|Piper, situated on the Kansas City, Wyandotte & Northwestern Railroad, was laid out in September 1888 by L. E. Scott, Margaret Scott, John Waldron, Ella L. Waldron, W. S. Brown, and S. A. Brown, the proprietors of the town site, which embraced 40 acres. Once a railroad town, it was named for a railway official. In 1911, the village boasted two general stores, a blacksmith and wagon shop, a railroad depot, a telegraph, an express office, and a population between 200 and 300. It was annexed by Kansas City in 1991. Piper was west of Kansas City, Kansas, just off K-7 near Leavenworth Road at 110th.
|Pomeroy on the Missouri Pacific Railroad was the next station southeast of Connors. It was platted in the spring of 1871 by William P. Overton and Frank H. Belton, the proprietors. The two men also operated a steam flour and saw mill there. In 1911, it had several stores and a small cluster of houses. It is an important shipping point for dairymen who supply large quantities of milk for the city. It was located on the Missouri River, 9.5 miles from Kansas City, Kansas
|Now part of Kansas City. The 70.5-acre Quindaro Townsite is now a National Commemorative Site and an archaeological district. It was placed on the National Register of Historic Places on May 22, 2002.
|Consolidated with Kansas City in 1922.
|The post office was open for less than a year.
|By 1840 Delaware was a very important place. Steamboats were making regular trips to this point with large freight cargoes for the government and the different missions located nearby. In 1842. The name changed from Delaware to Secondline on February 1, 1856. It was near Edwardsville.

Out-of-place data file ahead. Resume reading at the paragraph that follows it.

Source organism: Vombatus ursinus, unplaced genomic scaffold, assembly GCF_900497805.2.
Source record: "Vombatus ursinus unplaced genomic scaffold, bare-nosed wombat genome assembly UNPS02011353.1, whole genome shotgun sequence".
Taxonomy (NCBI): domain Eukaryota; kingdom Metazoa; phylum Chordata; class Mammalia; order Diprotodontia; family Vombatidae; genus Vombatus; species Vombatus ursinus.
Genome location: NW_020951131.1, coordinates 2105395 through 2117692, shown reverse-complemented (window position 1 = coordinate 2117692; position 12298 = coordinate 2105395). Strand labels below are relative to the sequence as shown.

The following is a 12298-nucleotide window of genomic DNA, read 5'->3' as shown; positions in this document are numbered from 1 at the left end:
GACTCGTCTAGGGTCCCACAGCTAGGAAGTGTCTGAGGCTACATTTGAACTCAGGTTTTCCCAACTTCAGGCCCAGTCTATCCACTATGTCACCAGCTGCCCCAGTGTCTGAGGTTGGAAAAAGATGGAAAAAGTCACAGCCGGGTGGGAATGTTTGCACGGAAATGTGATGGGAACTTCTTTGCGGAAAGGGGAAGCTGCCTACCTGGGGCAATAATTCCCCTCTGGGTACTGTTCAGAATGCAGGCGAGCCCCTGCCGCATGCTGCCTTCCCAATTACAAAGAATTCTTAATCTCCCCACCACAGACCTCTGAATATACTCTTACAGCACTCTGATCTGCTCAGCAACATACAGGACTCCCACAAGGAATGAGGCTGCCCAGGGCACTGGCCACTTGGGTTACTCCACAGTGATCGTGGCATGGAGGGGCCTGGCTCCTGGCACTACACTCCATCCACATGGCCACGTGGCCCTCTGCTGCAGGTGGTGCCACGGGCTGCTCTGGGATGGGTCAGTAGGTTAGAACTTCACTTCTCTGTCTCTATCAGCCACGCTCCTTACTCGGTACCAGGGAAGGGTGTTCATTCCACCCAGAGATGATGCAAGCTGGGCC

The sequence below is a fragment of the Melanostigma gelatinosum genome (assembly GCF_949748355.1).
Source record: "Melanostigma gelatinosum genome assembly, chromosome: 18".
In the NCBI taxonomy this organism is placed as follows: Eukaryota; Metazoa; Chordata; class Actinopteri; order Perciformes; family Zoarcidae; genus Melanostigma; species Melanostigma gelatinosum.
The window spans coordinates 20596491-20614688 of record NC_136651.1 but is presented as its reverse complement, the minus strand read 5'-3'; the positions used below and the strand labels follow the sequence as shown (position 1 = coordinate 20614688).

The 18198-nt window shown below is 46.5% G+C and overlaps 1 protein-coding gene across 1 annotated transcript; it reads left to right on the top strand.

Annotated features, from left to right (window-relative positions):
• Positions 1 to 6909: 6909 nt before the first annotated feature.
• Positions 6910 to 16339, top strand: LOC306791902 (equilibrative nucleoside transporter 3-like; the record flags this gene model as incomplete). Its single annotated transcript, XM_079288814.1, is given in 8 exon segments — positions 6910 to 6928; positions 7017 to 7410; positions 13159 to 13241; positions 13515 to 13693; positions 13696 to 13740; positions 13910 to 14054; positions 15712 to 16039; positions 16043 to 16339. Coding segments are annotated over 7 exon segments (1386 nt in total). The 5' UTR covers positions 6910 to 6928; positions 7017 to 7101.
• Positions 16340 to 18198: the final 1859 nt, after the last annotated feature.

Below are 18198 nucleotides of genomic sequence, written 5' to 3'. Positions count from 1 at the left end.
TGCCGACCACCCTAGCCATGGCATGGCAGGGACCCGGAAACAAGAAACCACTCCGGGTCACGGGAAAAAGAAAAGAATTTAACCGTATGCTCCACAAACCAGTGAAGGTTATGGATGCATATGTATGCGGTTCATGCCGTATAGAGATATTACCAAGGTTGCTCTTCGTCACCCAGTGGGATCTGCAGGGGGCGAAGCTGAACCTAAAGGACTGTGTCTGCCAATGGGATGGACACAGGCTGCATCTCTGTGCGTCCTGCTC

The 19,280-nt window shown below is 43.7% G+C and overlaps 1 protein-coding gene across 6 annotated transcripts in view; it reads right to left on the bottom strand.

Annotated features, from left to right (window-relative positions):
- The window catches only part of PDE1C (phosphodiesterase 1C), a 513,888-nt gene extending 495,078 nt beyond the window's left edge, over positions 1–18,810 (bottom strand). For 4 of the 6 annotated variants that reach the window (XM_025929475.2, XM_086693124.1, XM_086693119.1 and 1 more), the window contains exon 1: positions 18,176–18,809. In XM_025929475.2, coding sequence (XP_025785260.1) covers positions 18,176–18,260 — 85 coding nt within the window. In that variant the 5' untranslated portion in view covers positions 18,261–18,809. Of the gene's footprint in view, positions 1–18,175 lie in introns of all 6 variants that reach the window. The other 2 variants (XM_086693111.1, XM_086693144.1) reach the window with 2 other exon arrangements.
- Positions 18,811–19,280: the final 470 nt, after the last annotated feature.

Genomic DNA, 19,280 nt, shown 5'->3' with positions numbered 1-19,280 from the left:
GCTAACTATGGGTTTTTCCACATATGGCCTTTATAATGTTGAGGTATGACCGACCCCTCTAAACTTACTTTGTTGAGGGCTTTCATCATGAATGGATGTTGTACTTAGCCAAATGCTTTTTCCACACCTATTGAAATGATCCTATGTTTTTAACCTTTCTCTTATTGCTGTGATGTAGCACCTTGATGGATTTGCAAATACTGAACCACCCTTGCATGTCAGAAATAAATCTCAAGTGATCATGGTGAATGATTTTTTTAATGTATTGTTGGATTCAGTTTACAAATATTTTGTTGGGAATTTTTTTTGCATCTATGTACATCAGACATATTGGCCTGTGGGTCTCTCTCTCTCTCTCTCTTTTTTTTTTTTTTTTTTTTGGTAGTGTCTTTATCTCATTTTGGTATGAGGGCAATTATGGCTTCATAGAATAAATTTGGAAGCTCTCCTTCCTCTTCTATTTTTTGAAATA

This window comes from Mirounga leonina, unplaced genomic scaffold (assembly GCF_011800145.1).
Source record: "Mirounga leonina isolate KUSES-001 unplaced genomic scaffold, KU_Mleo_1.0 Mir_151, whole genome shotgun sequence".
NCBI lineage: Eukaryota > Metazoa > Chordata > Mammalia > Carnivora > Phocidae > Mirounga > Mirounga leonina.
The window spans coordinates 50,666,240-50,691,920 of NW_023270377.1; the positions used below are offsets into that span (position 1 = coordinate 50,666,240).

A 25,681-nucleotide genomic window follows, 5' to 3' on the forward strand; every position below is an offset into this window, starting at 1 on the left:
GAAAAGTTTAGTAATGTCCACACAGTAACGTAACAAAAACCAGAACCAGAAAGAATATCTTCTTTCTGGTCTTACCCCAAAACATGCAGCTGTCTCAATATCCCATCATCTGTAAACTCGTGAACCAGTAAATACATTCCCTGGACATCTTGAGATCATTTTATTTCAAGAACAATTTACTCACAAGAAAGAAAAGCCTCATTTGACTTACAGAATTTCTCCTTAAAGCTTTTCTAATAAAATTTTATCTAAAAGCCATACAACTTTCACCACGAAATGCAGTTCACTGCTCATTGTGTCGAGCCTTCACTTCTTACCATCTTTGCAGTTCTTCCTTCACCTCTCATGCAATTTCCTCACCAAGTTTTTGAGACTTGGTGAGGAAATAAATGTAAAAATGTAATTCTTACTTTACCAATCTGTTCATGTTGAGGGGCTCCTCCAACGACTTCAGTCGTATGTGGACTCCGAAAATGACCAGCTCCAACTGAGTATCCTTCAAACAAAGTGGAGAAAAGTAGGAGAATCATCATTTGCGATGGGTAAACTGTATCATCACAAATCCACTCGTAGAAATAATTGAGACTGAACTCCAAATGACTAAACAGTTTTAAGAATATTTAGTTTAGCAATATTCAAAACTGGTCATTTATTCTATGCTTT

|Six-Mile Tavern was established just a few miles west of Quindaro, Kansas, on the road between Wyandotte (Kansas City) and Leavenworth in 1853. It became a Red Leg stronghold during the days of the Civil War.
|The town was initially called Farmer but changed to Turner in 1879. It was located a few miles west of Argentine on the Atchison, Topeka & Santa Fe Railroad. In the early 1880s, it had a schoolhouse and several stores. Today, it is a neighborhood of Kansas City, Kansas.
|Located along the Kansas City-Northwestern Railroad, Vance was also on the Kansas City Western Electric Railroad.
|The post office was only open for eight months.
|Located along the Kansas City-Northwestern Railroad, Wallula was in the northwest part of the county. In 1910, it was located on the Missouri Pacific Railroad, 17 miles northwest of Kansas City. At that time, it had a money-order post office, a telegraph station, and a population of 15.
|This place began as a mission for the Delaware Indians. It is part of Kansas City, Kansas today.
|Wolcott /Connor/Connor’s Station
|The principal town on the Missouri Pacific Railway, mainline between Kansas City and Leavenworth, was 12 miles above the mouth of the Kansas River in the northeast corner of Wyandotte County. It was platted as Conner in February 1868, the townsite owners being Alfred and William Hughes. The town was an important shipping point, and it was well-supplied with stores, hotels, schools, and churches. When the Kansas City Western Electric Railway was constructed in 1902, the town’s name was changed to Wolcott in honor of the first general manager of the line, Herbert Wolcott. The railway company constructed a great electrical power plant at the place, which was used to supply the power for its line between Kansas City and Leavenworth. The powerhouse was destroyed by fire in 1907. In 1911, its population was about 400.
|Now part of Kansas City, Kansas
Kansas Post Office History
Blackmar, Frank W.; Kansas: A Cyclopedia of State History, Vol I; Standard Publishing Company, Chicago, IL 1912.
Cutler, William G; History of Kansas; A. T. Andreas, Chicago, IL, 1883.
Morgan, Perl W.; History of Wyandotte County, Kansas and Its People, Lewis Publishing Company, Chicago, IL, 1911.